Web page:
The problem with counterfactual history is that it’s often pointless to speculate or the speculation is crazy. But a North Korean victory was more than within the realm of possibility. Kim Il-sung’s army came tantalizingly close to victory in August 1950, when its Soviet-supplied tanks flattened the outgunned and demoralized South Korean troops. Much of the South was captured, before hastily deployed U.S. troops and South Korean remnants barely held onto a bridgehead around the port of Pusan.
Then in September came the U.S. Marine landing at Inchon, and the UN counteroffensive that sent the North Koreans reeling back north across the thirty-eighth parallel. But what if the Marines had never been sent to Korea? The Marines were only there because the Soviet UN ambassador boycotted the Security Council over the issue of Taiwan having a UN seat instead of Communist China. If he had been present, he could have vetoed the first-ever UN resolution authorizing force.
Without a UN mandate, the Truman administration might have balked at sending troops unilaterally. In 1941, U.S. troops had embarked on a crusade against fascism. In 1950, they were fighting a “police action” against aggression (as Alan Alda asked in M*A*S*H: if Korea was a police action, where were the cops?).
In fact, the United States didn’t care that much about South Korea until the Communists invaded it. In January 1950, Secretary of State Dean Acheson had omitted South Korea from a speech defining which territory was included in America’s Asian defense perimeter. Truman and his advisers also worried that the North Korean invasion was just a Soviet decoy to divert U.S. troops from defending Western Europe.
Thus, there were numerous reasons why the United States could have chosen not to intervene in Korea, and concrete reasons why South Korea would have been conquered without that intervention.
Then there is the question of China. There were really two Korean Wars: the initial North Korean invasion in August 1950, and the Communist Chinese offensive that began in November 1950. The three-hundred-thousand-strong Chinese force routed U.S. and UN forces out of North Korea, surged back across the thirty-eighth parallel and captured Seoul before the offensive petered out. The Chinese armies lacked the logistics to overrun all of South Korea. But in that panicky “Bug-Out” winter of 1950–51, it’s not totally impossible that the United States and UN could have chosen to evacuate their forces from the peninsula.
In that case, we again end up with the two Koreas unified under one Communist government based in Pyongyang. What would have this meant for the Korean people? Good and bad, according to scholar Andrei Lankov. There would have mass repression in the South, but military victory and the absence of a hostile South Korea on its border might have made the regime a bit less murderous.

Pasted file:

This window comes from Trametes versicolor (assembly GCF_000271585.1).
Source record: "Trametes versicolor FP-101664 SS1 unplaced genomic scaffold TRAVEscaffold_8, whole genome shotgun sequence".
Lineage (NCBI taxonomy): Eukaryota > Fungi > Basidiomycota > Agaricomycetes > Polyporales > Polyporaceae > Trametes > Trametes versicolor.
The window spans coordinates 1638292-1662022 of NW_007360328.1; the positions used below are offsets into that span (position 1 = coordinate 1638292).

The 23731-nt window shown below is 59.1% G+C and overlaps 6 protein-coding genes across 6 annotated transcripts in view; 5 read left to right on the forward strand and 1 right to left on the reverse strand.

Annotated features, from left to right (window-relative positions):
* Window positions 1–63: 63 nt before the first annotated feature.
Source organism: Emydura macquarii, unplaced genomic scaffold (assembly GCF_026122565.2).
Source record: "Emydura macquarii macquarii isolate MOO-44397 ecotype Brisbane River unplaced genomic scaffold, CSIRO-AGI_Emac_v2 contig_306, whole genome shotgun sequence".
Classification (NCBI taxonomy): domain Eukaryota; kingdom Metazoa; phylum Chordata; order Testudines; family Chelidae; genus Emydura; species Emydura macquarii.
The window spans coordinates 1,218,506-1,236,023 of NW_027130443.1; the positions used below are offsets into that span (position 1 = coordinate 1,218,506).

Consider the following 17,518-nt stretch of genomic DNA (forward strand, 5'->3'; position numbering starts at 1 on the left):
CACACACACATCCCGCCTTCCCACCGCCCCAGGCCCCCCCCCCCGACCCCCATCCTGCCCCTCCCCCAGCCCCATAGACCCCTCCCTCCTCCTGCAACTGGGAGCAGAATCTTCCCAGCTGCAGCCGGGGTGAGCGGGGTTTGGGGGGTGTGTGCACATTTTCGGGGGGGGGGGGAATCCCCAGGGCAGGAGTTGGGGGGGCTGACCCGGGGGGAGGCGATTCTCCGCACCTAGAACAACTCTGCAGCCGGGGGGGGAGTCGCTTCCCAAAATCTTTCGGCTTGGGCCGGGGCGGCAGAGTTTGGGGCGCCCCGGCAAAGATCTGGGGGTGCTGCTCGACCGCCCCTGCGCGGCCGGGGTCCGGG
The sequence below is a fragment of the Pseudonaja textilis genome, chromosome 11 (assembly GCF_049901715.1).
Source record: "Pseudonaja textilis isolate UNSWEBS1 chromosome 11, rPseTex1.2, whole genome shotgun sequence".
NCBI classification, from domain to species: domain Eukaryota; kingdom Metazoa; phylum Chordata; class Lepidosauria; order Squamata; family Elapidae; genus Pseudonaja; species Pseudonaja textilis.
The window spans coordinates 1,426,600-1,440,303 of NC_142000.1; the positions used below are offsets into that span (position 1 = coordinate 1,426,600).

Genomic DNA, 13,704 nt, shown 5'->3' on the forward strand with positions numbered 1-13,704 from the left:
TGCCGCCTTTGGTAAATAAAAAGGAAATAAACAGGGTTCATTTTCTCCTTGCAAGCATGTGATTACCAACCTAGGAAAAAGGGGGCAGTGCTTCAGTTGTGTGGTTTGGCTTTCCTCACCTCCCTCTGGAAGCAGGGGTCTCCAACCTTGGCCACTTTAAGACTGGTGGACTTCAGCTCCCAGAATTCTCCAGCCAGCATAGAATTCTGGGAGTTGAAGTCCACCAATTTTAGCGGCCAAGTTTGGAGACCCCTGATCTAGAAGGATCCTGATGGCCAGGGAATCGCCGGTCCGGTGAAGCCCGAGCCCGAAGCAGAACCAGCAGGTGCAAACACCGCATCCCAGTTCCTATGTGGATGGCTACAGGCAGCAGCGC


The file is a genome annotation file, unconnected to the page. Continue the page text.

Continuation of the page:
A less paranoid North Korea might also have been more open to Chinese-style economic reforms, Lankov believes. And perhaps North Korea would have felt less of a need to develop nuclear weapons or ICBMs. Still, Korea would have been united under rulers who could sleep soundly at night while their people ate grass to survive.
The question of Communist victory in Korea inevitably leads to the question of Communist victory in the Cold War. Cruel as it sounds to those who died in the mountains and snow and mud, the Korean War was never about Korea. What counted wasn’t Korean security, but the security of Western Europe, Japan and Communist China.
Defeat in Korea would have focused American eyes on Japan. With Truman already under attack by U.S. conservatives for allegedly losing China to the Communists, a North Korean victory would have spurred fears of Soviet invasion or subversion of Japan, which in turn might have led to a deeper U.S. security commitment in Asia.
Certainly a North Korean victory would have stoked American fears over what it saw as a global Communist conspiracy to enslave the world. In fact, Kim Il-sung invaded South Korea with Stalin’s approval rather than at his command. Whether success in Korea would have emboldened Stalin or Khrushchev, we’ll never know.
Nor can we know whether the United States would have felt compelled to act more forcefully during crises such as Berlin or Suez. Would a superpower wounded in prestige and self-respect by the loss of Korea have been more likely to pull the trigger next time?
Indeed, North Korea triumphant might have led the U.S. to adopt an early version of the Domino Theory. Just as the Korean War erupted, so did the Communist insurgency in French Indochina. As the French struggled against the Viet Minh, the United States might have heeded calls to provide air support (including nuclear weapons) to support the French defenders of Dien Bien Phu. Or, the United States might have committed troops earlier than 1965 to prop up the Saigon government.
Korea was “the wrong war, at the wrong place, at the wrong time, and with the wrong enemy,” General Omar Bradley famously declared in May 1951. Or was it the right war? Preventing a Communist victory in Korea might have been the circuit-breaker that stopped World War III.
Michael Peck is a defense writer based in Oregon. He can be found on Twitter.